Airplane Performance Study

The Safety Board used Mobile TRACON ASR-7 radar data (correlated with ATC information) to derive the accident airplane's flightpath angle and ground speed. Radar data from the accident airplane and the nearby DC-10 were also used to calculate their respective positions, altitudes, and flightpaths. A simulation was developed to derive the accident airplane's flightpath and pitch and roll attitudes from its last radar-recorded position to the crash site, where the airplane orientation and ground track were matched.

The radar data showed the accident airplane climbing at an average ground speed of about 95 knots and at an average climb angle of about 6°. The airplane leveled off at the flight's assigned altitude of 3,000 feet about 1944:17 and accelerated to an average ground speed of about 140 knots shortly after the 1944:25 traffic advisory. The data showed that the airplane began to descend immediately after the 1945:34 traffic advisory ("DC-ten is one o'clock and two miles") and that the ground speed rapidly increased. Data also showed that the descent angle further increased just before the pilot reported at 1945:41 that the DC-10 was above him.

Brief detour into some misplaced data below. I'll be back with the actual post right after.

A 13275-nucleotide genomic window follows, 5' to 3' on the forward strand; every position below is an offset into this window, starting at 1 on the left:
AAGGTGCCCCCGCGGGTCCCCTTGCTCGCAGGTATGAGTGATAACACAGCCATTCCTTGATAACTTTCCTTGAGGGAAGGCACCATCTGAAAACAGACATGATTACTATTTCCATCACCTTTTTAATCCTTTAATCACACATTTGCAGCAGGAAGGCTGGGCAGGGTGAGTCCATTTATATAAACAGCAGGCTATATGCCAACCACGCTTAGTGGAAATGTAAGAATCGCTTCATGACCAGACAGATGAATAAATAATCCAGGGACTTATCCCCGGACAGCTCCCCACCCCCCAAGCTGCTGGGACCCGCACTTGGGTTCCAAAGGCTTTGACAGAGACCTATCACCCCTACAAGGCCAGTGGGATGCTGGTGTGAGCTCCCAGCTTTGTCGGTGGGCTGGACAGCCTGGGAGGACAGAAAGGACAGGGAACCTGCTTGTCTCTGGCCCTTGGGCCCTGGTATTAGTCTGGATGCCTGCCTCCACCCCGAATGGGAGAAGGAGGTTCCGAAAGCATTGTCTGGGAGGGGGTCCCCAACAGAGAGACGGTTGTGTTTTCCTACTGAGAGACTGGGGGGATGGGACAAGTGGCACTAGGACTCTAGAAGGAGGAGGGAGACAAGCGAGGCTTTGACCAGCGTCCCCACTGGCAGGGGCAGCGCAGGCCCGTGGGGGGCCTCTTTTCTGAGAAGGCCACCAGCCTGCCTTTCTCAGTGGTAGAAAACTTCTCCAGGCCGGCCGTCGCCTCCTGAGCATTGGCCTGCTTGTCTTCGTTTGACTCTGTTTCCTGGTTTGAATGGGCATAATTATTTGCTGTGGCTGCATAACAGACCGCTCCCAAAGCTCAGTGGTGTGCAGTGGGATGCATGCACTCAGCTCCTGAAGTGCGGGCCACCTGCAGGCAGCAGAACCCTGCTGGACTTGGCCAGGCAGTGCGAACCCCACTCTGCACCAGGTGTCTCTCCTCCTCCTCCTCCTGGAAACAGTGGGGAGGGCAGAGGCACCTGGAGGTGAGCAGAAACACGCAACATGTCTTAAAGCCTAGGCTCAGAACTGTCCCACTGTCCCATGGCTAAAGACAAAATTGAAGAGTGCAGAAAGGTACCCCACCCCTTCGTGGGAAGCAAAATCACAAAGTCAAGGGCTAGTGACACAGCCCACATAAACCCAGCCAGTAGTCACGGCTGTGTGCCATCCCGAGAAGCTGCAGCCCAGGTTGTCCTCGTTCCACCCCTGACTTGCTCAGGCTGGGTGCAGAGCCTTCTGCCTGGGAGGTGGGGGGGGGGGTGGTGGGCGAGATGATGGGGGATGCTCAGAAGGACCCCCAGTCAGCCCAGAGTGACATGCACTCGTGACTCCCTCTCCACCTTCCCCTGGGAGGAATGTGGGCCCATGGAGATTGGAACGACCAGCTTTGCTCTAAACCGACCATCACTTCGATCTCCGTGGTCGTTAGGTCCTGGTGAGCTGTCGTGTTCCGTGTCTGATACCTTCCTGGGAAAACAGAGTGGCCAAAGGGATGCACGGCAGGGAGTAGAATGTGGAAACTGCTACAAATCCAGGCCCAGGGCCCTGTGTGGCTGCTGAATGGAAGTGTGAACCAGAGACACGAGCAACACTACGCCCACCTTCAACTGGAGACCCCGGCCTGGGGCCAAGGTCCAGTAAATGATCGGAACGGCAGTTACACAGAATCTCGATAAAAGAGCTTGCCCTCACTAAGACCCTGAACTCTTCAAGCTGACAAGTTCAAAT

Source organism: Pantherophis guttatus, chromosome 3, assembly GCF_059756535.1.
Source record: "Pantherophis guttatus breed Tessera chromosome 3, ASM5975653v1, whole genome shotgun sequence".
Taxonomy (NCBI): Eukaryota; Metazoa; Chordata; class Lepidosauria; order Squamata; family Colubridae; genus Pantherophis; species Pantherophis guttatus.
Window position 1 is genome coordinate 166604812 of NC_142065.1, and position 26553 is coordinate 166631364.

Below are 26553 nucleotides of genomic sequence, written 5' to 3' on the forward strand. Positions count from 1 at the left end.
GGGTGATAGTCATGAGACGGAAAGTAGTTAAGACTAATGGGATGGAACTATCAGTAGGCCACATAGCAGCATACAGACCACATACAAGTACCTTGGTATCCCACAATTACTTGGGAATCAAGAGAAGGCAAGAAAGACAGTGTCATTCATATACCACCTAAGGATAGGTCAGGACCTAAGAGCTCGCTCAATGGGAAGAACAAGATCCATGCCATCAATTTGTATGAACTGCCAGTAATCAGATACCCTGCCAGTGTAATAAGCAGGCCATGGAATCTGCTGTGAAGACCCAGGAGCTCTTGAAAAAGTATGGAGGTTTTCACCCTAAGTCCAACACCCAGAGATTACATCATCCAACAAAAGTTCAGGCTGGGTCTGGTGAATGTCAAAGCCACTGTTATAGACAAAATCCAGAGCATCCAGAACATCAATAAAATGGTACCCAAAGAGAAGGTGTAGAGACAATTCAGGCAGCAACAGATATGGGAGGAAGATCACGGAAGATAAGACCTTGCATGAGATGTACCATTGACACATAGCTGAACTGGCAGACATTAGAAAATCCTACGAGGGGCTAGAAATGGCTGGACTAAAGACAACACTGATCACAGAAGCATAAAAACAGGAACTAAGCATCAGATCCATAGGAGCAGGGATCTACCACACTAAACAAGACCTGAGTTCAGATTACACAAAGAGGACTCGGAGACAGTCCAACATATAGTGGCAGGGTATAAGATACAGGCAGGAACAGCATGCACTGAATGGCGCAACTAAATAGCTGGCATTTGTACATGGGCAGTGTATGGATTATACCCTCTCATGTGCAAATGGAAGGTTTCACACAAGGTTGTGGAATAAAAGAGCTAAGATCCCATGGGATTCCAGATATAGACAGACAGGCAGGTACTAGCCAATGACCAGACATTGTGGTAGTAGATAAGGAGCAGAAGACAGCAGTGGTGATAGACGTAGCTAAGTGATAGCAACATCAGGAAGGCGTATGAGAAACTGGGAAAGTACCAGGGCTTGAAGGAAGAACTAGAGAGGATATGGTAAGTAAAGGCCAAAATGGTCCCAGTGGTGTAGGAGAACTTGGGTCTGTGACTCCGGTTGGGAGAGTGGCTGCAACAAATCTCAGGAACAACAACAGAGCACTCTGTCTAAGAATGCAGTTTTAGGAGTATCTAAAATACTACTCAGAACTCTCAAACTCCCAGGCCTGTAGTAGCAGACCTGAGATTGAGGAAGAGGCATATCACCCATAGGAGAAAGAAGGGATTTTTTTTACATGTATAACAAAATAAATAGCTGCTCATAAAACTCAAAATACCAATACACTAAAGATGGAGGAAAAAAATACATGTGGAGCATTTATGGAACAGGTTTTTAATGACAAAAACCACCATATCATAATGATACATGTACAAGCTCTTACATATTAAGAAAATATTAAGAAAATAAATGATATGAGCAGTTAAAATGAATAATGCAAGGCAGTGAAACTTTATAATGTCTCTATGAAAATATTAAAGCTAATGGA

Vertical and horizontal distances between the accident airplane and the DC-10 were calculated from the radar positions. The data indicated that, about the time of the last radar return, the horizontal distance between the two airplanes was about 1.1 nautical miles, and the vertical distance between the two airplanes was about 1,600 feet.

According to radar data, between the end of the pilot's 1945:41 transmission and his last transmission 16 seconds later, the DC-10 appeared to move across the Cessna's windscreen from about 25° left to straight ahead and rise from about 5° to 15°. Further, the angular size of the DC-10 appeared to increase from about 0.4° to 1.2°.